Charcuterie and French Pork Cookery - Jane Grigson :

The Art of Charcuterie - John Kowalski:

Professional Charcuterie: Sausage Making, Curing, Terrines, and Pates - John Kinsella & David T. Harvey:

Great Sausage Recipes and Meat Curing - Rytek Kutas :

Bruce Aidells's Complete Sausage Book:
Patés & Terrines:

Hank Shaws Page:

u/cognitro · 8 pointsr/Ashens

Just did a quick search for "Fifty shades of..." on Amazon and found these:

u/Craigenstein · 8 pointsr/Butchery

A few things that should be addressed, I hope this doesn't come off too negatively.

u/jeexbit · 6 pointsr/Cooking

Check this book out if you haven't already: All About Braising: The Art of Uncomplicated Cooking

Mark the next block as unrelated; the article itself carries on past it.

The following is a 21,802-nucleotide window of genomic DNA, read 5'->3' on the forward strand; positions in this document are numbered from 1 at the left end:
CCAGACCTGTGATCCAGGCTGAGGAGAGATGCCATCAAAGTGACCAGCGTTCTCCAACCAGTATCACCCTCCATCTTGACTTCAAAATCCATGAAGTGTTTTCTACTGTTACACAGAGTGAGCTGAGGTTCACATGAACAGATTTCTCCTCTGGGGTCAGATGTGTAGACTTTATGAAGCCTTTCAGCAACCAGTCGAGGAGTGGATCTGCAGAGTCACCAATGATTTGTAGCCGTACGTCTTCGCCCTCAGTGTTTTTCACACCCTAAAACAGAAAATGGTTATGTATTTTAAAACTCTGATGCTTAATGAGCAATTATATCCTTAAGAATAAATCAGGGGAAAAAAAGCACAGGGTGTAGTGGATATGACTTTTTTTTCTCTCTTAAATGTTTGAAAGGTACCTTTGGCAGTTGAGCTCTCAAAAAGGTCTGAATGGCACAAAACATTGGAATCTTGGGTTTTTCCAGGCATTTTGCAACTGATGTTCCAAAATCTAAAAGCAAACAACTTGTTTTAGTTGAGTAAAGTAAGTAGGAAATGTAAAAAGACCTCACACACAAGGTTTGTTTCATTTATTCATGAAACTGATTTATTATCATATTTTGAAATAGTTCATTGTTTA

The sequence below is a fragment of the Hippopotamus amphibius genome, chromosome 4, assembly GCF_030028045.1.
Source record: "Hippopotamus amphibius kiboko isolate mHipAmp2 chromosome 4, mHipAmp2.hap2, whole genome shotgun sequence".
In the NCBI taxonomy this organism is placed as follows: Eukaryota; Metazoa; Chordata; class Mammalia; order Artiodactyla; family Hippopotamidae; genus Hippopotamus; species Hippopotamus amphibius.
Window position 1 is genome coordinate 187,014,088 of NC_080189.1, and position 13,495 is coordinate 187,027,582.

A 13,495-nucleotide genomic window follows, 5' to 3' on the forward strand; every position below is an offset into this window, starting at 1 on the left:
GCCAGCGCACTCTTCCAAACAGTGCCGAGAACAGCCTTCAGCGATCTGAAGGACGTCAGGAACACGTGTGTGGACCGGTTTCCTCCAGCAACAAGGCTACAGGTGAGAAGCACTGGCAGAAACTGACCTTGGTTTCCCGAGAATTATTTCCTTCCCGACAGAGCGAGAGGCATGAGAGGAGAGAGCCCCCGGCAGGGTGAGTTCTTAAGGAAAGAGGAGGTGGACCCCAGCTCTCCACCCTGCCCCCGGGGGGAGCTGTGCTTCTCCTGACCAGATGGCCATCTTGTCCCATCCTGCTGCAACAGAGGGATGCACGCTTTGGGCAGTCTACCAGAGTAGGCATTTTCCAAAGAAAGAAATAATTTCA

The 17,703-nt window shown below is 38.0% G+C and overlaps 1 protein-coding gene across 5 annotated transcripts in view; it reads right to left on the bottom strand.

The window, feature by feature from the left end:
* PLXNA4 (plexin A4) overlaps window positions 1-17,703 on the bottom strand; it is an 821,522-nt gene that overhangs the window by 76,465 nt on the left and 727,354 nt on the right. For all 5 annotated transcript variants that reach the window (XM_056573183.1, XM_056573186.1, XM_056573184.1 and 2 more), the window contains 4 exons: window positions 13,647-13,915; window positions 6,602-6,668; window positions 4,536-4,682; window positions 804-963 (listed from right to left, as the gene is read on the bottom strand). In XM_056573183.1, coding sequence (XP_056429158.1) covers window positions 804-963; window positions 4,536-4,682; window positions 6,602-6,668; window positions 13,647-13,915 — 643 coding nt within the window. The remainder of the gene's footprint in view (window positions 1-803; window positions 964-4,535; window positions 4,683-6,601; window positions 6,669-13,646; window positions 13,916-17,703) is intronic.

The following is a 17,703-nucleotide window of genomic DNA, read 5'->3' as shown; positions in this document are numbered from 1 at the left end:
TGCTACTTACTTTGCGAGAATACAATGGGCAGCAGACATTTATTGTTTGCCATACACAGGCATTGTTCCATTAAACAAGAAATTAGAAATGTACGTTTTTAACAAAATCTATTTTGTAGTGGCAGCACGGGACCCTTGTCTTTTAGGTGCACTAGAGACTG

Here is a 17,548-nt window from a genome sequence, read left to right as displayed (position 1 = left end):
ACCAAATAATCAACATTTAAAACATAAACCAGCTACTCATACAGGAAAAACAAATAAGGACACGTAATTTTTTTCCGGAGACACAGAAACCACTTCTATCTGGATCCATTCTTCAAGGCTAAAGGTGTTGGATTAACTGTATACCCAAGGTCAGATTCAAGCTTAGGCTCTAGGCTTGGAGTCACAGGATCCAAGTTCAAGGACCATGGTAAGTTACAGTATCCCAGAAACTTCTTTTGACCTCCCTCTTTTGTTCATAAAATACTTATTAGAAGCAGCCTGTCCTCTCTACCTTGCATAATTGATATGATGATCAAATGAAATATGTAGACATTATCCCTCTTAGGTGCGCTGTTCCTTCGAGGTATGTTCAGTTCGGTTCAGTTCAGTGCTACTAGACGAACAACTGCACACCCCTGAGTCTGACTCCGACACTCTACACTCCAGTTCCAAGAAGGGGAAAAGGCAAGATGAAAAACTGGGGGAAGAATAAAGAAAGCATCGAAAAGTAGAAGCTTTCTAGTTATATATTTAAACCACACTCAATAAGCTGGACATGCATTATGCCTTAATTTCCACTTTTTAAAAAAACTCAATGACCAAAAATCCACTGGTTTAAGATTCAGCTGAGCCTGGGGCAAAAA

u/PenPenGuin · 6 pointsr/Cooking

I actually think America's Test Kitchen's Family Cookbook might be a good option for you here. While the book is pretty big, it covers different courses, not just mains. So you wouldn't feel the need to make every single dish, as you may not always feel like a soup course or whatnot. An added benefit is that the ATK books are generally well researched and their results are pretty consistent. It's also pocketed with useful information about ingredients and cooking techniques in general.

While not as "adventurous" in difficulty as buying a tome from Ottolenghi, it also covers a wide spectrum of ethnicity, so you don't get tired of serving one thing all the time.

If I had a 'dream book' to follow along with, it'd probably be Franklin's :P

u/happyastronaut · 6 pointsr/grilling

This is one of my favorite cookbooks for meat smoking. It's a bit light on outright recipes, but focuses heavily on the process and science of smoking. It's a great tool!

u/BillWeld · 5 pointsr/smoking